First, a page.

Ignore the "Office had a contact with a coronavirus infected people" email

Also Known As: Office Had A Contact With A Coronavirus Infected People spam
Damage level: Severe

What is "Office had a contact with a coronavirus infected people"?

Cyber criminals behind this malspam campaign attempt to trick recipients into believing their office has been exposed to the coronavirus and reviewing (opening) the attached document. This email contains a malicious Microsoft Excel document causing installation on TrickBot, which is Trojan-type malware.

Office had a contact with a Coronavirus infected people malware-spreading email spam campaign

Cyber criminals send an email claiming that the recipient's office had contact with people who are infected with the Coronavirus. The main purpose of this email is to deceive the recipient into opening a malicious MS Excel document ("application_coronavirus.xls") apparently containing a list of infected people and allowing it to enable content/editing.

In fact, this document contains hidden macros that install TrickBot, a Trojan that steals sensitive information by hijacking browsers and modifying opened websites. When victims enter credentials (logins, passwords, etc.) on these modified websites, TrickBot sends the details to the cyber criminals responsible.

Additionally, TrickBot can also hijack applications such as WinSCP, Microsoft Outlook, and Filezilla. It is also capable of collecting saved passwords, autofill data and other sensitive information.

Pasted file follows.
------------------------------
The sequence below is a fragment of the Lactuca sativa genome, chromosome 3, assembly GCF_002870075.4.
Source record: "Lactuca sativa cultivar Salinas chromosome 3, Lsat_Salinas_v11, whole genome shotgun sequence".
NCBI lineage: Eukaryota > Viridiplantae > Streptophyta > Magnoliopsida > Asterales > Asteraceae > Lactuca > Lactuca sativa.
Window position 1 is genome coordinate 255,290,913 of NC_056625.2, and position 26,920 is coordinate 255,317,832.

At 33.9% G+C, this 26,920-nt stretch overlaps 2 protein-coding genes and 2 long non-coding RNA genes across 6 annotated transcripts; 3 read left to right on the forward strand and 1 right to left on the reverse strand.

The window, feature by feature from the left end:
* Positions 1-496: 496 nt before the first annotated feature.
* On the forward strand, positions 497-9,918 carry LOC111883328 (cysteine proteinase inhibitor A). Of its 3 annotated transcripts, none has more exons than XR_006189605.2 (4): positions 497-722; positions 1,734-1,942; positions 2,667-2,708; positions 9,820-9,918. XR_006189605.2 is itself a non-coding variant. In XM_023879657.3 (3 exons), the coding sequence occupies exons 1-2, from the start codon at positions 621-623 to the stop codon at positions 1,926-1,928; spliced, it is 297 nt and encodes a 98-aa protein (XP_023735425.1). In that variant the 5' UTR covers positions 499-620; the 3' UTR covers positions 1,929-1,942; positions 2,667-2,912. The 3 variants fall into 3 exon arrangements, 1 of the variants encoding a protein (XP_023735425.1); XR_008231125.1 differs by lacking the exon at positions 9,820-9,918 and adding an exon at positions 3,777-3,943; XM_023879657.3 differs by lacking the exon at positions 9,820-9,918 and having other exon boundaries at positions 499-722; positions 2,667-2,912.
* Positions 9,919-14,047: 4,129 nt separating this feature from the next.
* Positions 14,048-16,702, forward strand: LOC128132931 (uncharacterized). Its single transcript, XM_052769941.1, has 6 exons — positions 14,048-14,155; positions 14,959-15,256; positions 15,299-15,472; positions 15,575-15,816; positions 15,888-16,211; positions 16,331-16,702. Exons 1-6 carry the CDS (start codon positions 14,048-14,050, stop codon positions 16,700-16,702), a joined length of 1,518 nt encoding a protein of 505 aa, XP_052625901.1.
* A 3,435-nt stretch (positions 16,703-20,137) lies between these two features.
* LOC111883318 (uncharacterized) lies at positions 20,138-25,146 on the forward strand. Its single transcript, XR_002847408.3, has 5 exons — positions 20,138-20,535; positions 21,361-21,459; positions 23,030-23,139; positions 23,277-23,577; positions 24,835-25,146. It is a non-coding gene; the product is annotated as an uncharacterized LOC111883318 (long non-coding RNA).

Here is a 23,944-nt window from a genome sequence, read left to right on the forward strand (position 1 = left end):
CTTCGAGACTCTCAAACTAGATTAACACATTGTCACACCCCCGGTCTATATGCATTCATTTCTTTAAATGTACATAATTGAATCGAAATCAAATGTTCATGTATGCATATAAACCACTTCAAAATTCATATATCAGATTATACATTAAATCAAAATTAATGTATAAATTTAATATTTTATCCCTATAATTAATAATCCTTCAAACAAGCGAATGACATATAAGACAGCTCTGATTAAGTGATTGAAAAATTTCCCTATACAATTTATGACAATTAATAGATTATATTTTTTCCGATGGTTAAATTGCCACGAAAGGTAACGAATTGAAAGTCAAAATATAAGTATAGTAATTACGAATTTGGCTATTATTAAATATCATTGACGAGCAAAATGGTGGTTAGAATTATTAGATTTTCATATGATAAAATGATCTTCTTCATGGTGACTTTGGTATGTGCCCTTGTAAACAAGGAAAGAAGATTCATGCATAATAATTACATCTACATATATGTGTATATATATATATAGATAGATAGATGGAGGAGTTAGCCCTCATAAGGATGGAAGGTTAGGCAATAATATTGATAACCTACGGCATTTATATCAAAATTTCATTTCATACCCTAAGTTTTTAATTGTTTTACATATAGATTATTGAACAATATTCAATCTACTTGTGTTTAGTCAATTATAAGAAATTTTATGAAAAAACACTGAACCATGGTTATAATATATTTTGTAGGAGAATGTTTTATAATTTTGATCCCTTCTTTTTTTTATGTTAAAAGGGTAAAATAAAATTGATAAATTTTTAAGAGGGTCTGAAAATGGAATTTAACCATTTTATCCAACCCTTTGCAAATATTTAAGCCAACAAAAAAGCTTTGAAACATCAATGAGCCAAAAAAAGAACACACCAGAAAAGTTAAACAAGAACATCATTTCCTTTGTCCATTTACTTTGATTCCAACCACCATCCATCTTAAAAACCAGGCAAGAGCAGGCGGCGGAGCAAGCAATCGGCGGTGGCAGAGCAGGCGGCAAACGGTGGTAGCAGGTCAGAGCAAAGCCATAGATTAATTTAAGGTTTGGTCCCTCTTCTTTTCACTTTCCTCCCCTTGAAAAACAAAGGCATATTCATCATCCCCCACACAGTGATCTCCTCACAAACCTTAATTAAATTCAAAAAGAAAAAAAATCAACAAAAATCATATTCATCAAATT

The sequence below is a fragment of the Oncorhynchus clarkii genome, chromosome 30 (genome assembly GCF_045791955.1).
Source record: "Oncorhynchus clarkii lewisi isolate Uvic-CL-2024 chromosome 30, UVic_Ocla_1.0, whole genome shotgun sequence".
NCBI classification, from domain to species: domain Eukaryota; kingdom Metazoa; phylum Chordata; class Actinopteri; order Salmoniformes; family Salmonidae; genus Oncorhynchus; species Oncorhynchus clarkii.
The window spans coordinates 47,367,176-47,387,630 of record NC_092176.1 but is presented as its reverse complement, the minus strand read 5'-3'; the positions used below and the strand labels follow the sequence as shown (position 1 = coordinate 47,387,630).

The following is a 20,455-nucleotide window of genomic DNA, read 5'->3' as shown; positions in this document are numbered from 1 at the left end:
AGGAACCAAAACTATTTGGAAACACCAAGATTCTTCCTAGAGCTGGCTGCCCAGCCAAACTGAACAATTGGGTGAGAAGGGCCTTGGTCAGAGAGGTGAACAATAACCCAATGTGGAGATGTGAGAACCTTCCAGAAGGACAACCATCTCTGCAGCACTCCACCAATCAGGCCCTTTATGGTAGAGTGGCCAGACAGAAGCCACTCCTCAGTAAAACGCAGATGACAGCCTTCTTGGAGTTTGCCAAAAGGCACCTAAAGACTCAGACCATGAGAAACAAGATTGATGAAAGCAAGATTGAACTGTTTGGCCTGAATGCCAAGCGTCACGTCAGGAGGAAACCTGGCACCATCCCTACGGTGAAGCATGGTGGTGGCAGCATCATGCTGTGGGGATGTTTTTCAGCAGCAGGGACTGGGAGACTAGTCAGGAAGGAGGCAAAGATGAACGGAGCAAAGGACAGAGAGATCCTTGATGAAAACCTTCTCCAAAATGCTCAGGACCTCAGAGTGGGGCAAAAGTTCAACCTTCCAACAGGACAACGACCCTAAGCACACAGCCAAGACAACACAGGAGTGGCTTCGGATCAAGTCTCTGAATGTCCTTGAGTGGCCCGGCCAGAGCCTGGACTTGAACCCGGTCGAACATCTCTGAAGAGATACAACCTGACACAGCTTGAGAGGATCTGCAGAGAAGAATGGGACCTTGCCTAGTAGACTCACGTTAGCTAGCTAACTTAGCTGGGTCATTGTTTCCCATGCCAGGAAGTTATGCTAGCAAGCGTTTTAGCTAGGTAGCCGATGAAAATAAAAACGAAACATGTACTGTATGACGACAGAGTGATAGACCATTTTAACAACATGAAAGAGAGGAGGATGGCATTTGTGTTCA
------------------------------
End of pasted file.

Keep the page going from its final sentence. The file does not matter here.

In most cases, malware such as TrickBot is used to steal email, social networking, bank, cryptocurrency wallet, and other personal accounts, which can be misused to make fraudulent purchases and transactions, spread malware further, trick other people into transferring money, etc.

Additionally, some versions of TrickBot are capable of locking the victim's screen. In any case, you are strongly advised not to open the file attached to this email or enable editing/content, since this can cause problems such as monetary/data loss, identity theft, issues relating to online privacy, browsing safety, and other serious problems.

Threat Summary:
Name Office Had A Contact With A Coronavirus Infected People spam
Threat Type Trojan, password-stealing virus, banking malware, spyware.
Hoax Cyber criminals send email claiming that recipient's office is exposed to Coronavirus
Attachment(s) application_coronavirus.xls (its name may vary)